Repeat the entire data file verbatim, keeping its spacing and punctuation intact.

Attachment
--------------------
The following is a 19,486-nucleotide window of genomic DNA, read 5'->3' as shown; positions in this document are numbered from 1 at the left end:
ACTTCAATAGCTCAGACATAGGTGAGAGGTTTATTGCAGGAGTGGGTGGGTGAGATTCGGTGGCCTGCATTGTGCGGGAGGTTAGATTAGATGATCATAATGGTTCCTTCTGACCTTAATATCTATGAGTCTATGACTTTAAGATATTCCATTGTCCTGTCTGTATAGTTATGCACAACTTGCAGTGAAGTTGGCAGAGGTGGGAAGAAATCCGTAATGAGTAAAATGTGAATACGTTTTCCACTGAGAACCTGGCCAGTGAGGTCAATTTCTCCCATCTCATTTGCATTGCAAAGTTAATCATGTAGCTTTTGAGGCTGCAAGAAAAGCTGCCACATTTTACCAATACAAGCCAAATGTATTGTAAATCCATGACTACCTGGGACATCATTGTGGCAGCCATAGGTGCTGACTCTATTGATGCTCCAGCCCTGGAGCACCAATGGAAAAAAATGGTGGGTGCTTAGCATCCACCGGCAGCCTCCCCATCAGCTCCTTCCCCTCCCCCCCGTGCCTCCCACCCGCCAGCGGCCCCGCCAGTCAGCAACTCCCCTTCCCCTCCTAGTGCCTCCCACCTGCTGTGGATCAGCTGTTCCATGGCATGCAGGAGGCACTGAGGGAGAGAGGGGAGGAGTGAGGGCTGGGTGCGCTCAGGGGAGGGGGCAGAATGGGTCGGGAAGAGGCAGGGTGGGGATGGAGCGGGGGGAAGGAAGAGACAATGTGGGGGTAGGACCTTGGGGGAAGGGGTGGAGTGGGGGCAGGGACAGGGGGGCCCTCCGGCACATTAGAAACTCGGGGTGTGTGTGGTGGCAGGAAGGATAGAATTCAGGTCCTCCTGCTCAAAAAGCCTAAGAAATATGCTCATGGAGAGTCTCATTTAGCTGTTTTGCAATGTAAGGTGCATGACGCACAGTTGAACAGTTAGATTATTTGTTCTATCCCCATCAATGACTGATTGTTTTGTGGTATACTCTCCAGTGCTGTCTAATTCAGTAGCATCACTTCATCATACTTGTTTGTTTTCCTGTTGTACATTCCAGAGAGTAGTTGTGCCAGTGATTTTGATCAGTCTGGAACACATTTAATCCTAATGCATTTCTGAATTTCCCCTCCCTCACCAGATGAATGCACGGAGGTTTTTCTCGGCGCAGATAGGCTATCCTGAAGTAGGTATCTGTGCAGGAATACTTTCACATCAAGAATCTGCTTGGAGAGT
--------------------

The following is a 19,486-nucleotide window of genomic DNA, read 5'->3' as shown; positions in this document are numbered from 1 at the left end:
ACTTCAATAGCTCAGACATAGGTGAGAGGTTTATTGCAGGAGTGGGTGGGTGAGATTCGGTGGCCTGCATTGTGCGGGAGGTTAGATTAGATGATCATAATGGTTCCTTCTGACCTTAATATCTATGAGTCTATGACTTTAAGATATTCCATTGTCCTGTCTGTATAGTTATGCACAACTTGCAGTGAAGTTGGCAGAGGTGGGAAGAAATCCGTAATGAGTAAAATGTGAATACGTTTTCCACTGAGAACCTGGCCAGTGAGGTCAATTTCTCCCATCTCATTTGCATTGCAAAGTTAATCATGTAGCTTTTGAGGCTGCAAGAAAAGCTGCCACATTTTACCAATACAAGCCAAATGTATTGTAAATCCATGACTACCTGGGACATCATTGTGGCAGCCATAGGTGCTGACTCTATTGATGCTCCAGCCCTGGAGCACCAATGGAAAAAAATGGTGGGTGCTTAGCATCCACCGGCAGCCTCCCCATCAGCTCCTTCCCCTCCCCCCCGTGCCTCCCACCCGCCAGCGGCCCCGCCAGTCAGCAACTCCCCTTCCCCTCCTAGTGCCTCCCACCTGCTGTGGATCAGCTGTTCCATGGCATGCAGGAGGCACTGAGGGAGAGAGGGGAGGAGTGAGGGCTGGGTGCGCTCAGGGGAGGGGGCAGAATGGGTCGGGAAGAGGCAGGGTGGGGATGGAGCGGGGGGAAGGAAGAGACAATGTGGGGGTAGGACCTTGGGGGAAGGGGTGGAGTGGGGGCAGGGACAGGGGGGCCCTCCGGCACATTAGAAACTCGGGGTGTGTGTGGTGGCAGGAAGGATAGAATTCAGGTCCTCCTGCTCAAAAAGCCTAAGAAATATGCTCATGGAGAGTCTCATTTAGCTGTTTTGCAATGTAAGGTGCATGACGCACAGTTGAACAGTTAGATTATTTGTTCTATCCCCATCAATGACTGATTGTTTTGTGGTATACTCTCCAGTGCTGTCTAATTCAGTAGCATCACTTCATCATACTTGTTTGTTTTCCTGTTGTACATTCCAGAGAGTAGTTGTGCCAGTGATTTTGATCAGTCTGGAACACATTTAATCCTAATGCATTTCTGAATTTCCCCTCCCTCACCAGATGAATGCACGGAGGTTTTTCTCGGCGCAGATAGGCTATCCTGAAGTAGGTATCTGTGCAGGAATACTTTCACATCAAGAATCTGCTTGGAGAGT